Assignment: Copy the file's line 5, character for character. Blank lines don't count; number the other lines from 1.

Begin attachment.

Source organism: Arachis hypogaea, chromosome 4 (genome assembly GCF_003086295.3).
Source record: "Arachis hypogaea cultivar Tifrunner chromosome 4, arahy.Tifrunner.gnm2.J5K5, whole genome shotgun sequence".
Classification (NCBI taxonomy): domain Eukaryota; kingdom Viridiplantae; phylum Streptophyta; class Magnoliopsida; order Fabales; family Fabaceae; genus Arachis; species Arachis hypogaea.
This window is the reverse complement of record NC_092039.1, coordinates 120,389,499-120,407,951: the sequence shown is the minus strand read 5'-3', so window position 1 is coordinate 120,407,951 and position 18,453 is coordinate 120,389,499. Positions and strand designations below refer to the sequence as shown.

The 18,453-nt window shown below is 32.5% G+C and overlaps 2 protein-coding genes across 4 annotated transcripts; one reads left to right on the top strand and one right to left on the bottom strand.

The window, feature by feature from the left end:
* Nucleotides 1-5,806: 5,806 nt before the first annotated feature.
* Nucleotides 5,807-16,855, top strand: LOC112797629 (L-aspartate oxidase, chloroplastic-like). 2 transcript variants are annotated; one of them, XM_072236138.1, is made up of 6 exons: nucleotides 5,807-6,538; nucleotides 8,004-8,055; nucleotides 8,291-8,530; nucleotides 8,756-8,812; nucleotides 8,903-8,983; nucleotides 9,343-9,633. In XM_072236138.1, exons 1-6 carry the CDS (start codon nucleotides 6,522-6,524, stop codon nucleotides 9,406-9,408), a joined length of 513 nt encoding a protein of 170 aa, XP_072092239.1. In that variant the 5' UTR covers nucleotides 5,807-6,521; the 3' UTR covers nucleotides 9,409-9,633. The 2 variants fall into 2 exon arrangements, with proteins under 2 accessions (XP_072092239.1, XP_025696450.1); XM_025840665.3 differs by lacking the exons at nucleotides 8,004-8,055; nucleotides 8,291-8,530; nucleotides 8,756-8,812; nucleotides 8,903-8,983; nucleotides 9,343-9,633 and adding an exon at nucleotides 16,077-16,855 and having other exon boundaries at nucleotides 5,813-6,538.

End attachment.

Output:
The 18,453-nt window shown below is 32.5% G+C and overlaps 2 protein-coding genes across 4 annotated transcripts; one reads left to right on the top strand and one right to left on the bottom strand.